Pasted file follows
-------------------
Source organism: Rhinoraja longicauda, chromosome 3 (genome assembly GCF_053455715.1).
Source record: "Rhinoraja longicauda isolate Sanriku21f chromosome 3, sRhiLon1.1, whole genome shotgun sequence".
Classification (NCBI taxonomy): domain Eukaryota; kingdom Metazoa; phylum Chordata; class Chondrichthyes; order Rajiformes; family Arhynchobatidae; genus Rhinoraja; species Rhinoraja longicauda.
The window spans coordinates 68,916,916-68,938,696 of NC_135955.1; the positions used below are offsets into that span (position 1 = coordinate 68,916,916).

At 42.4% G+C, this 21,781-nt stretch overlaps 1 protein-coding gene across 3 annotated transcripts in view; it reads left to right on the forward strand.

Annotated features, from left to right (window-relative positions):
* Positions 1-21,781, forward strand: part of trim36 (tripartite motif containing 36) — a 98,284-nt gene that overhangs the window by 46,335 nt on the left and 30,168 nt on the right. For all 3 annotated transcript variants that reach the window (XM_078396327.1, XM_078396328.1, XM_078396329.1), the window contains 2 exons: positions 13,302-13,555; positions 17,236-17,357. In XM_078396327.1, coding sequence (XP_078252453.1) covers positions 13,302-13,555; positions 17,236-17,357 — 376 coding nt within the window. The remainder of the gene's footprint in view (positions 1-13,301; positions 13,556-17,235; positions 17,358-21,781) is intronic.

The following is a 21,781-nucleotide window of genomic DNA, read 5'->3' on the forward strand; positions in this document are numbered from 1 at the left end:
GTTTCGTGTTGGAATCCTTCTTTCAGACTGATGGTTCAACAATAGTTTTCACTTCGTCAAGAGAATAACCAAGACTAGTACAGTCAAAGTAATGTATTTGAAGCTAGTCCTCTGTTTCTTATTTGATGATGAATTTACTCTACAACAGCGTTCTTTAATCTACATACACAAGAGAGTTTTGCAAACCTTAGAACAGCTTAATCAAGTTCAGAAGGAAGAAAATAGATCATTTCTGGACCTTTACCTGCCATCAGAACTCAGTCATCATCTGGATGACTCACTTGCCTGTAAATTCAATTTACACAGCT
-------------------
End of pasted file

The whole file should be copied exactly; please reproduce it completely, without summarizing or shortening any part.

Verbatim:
Source organism: Rhinoraja longicauda, chromosome 3 (genome assembly GCF_053455715.1).
Source record: "Rhinoraja longicauda isolate Sanriku21f chromosome 3, sRhiLon1.1, whole genome shotgun sequence".
Classification (NCBI taxonomy): domain Eukaryota; kingdom Metazoa; phylum Chordata; class Chondrichthyes; order Rajiformes; family Arhynchobatidae; genus Rhinoraja; species Rhinoraja longicauda.
The window spans coordinates 68,916,916-68,938,696 of NC_135955.1; the positions used below are offsets into that span (position 1 = coordinate 68,916,916).

At 42.4% G+C, this 21,781-nt stretch overlaps 1 protein-coding gene across 3 annotated transcripts in view; it reads left to right on the forward strand.

Annotated features, from left to right (window-relative positions):
* Positions 1-21,781, forward strand: part of trim36 (tripartite motif containing 36) — a 98,284-nt gene that overhangs the window by 46,335 nt on the left and 30,168 nt on the right. For all 3 annotated transcript variants that reach the window (XM_078396327.1, XM_078396328.1, XM_078396329.1), the window contains 2 exons: positions 13,302-13,555; positions 17,236-17,357. In XM_078396327.1, coding sequence (XP_078252453.1) covers positions 13,302-13,555; positions 17,236-17,357 — 376 coding nt within the window. The remainder of the gene's footprint in view (positions 1-13,301; positions 13,556-17,235; positions 17,358-21,781) is intronic.

The following is a 21,781-nucleotide window of genomic DNA, read 5'->3' on the forward strand; positions in this document are numbered from 1 at the left end:
GTTTCGTGTTGGAATCCTTCTTTCAGACTGATGGTTCAACAATAGTTTTCACTTCGTCAAGAGAATAACCAAGACTAGTACAGTCAAAGTAATGTATTTGAAGCTAGTCCTCTGTTTCTTATTTGATGATGAATTTACTCTACAACAGCGTTCTTTAATCTACATACACAAGAGAGTTTTGCAAACCTTAGAACAGCTTAATCAAGTTCAGAAGGAAGAAAATAGATCATTTCTGGACCTTTACCTGCCATCAGAACTCAGTCATCATCTGGATGACTCACTTGCCTGTAAATTCAATTTACACAGCT